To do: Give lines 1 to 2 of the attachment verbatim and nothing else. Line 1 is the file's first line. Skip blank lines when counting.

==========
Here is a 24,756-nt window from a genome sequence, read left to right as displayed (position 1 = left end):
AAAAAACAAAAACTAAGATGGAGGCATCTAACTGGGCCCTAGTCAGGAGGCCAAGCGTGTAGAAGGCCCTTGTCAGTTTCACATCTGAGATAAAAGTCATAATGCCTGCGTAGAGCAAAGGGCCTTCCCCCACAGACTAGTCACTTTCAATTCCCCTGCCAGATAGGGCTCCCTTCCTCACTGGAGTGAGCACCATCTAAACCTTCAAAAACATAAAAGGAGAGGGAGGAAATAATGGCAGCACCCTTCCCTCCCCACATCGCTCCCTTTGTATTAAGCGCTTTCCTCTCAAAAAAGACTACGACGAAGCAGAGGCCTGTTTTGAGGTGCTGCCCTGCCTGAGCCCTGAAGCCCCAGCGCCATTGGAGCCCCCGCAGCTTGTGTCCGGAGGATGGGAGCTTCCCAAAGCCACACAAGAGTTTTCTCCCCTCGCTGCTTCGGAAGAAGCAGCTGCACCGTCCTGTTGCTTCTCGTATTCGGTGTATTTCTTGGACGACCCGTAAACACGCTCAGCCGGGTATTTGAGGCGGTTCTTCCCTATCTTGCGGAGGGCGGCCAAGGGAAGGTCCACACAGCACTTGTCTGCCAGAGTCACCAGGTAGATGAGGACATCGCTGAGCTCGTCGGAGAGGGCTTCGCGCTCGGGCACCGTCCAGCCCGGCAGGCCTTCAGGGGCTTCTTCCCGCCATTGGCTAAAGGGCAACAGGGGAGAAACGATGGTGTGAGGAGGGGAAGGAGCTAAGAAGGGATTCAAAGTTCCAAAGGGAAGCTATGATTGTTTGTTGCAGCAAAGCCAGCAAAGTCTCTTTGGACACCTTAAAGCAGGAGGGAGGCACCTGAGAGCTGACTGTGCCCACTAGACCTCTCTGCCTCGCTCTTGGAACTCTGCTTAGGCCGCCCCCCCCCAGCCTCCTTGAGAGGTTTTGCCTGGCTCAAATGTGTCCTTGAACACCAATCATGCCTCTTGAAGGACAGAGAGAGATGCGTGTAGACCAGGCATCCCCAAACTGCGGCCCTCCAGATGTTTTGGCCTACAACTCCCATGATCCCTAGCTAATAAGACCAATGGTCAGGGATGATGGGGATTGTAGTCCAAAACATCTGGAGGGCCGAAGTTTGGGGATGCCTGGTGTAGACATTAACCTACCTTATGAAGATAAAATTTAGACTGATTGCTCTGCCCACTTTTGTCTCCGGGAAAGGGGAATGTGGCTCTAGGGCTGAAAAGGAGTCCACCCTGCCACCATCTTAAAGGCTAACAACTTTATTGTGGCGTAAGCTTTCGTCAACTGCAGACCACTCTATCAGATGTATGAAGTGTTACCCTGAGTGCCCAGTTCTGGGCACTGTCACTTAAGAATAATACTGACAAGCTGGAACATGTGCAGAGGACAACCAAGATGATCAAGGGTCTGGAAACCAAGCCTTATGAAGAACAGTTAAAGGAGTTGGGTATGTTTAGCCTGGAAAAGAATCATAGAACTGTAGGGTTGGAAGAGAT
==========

Here is a 24,756-nt window from a genome sequence, read left to right as displayed (position 1 = left end):
AAAAAACAAAAACTAAGATGGAGGCATCTAACTGGGCCCTAGTCAGGAGGCCAAGCGTGTAGAAGGCCCTTGTCAGTTTCACATCTGAGATAAAAGTCATAATGCCTGCGTAGAGCAAAGGGCCTTCCCCCACAGACTAGTCACTTTCAATTCCCCTGCCAGATAGGGCTCCCTTCCTCACTGGAGTGAGCACCATCTAAACCTTCAAAAACATAAAAGGAGAGGGAGGAAATAATGGCAGCACCCTTCCCTCCCCACATCGCTCCCTTTGTATTAAGCGCTTTCCTCTCAAAAAAGACTACGACGAAGCAGAGGCCTGTTTTGAGGTGCTGCCCTGCCTGAGCCCTGAAGCCCCAGCGCCATTGGAGCCCCCGCAGCTTGTGTCCGGAGGATGGGAGCTTCCCAAAGCCACACAAGAGTTTTCTCCCCTCGCTGCTTCGGAAGAAGCAGCTGCACCGTCCTGTTGCTTCTCGTATTCGGTGTATTTCTTGGACGACCCGTAAACACGCTCAGCCGGGTATTTGAGGCGGTTCTTCCCTATCTTGCGGAGGGCGGCCAAGGGAAGGTCCACACAGCACTTGTCTGCCAGAGTCACCAGGTAGATGAGGACATCGCTGAGCTCGTCGGAGAGGGCTTCGCGCTCGGGCACCGTCCAGCCCGGCAGGCCTTCAGGGGCTTCTTCCCGCCATTGGCTAAAGGGCAACAGGGGAGAAACGATGGTGTGAGGAGGGGAAGGAGCTAAGAAGGGATTCAAAGTTCCAAAGGGAAGCTATGATTGTTTGTTGCAGCAAAGCCAGCAAAGTCTCTTTGGACACCTTAAAGCAGGAGGGAGGCACCTGAGAGCTGACTGTGCCCACTAGACCTCTCTGCCTCGCTCTTGGAACTCTGCTTAGGCCGCCCCCCCCCAGCCTCCTTGAGAGGTTTTGCCTGGCTCAAATGTGTCCTTGAACACCAATCATGCCTCTTGAAGGACAGAGAGAGATGCGTGTAGACCAGGCATCCCCAAACTGCGGCCCTCCAGATGTTTTGGCCTACAACTCCCATGATCCCTAGCTAATAAGACCAATGGTCAGGGATGATGGGGATTGTAGTCCAAAACATCTGGAGGGCCGAAGTTTGGGGATGCCTGGTGTAGACATTAACCTACCTTATGAAGATAAAATTTAGACTGATTGCTCTGCCCACTTTTGTCTCCGGGAAAGGGGAATGTGGCTCTAGGGCTGAAAAGGAGTCCACCCTGCCACCATCTTAAAGGCTAACAACTTTATTGTGGCGTAAGCTTTCGTCAACTGCAGACCACTCTATCAGATGTATGAAGTGTTACCCTGAGTGCCCAGTTCTGGGCACTGTCACTTAAGAATAATACTGACAAGCTGGAACATGTGCAGAGGACAACCAAGATGATCAAGGGTCTGGAAACCAAGCCTTATGAAGAACAGTTAAAGGAGTTGGGTATGTTTAGCCTGGAAAAGAATCATAGAACTGTAGGGTTGGAAGAGAT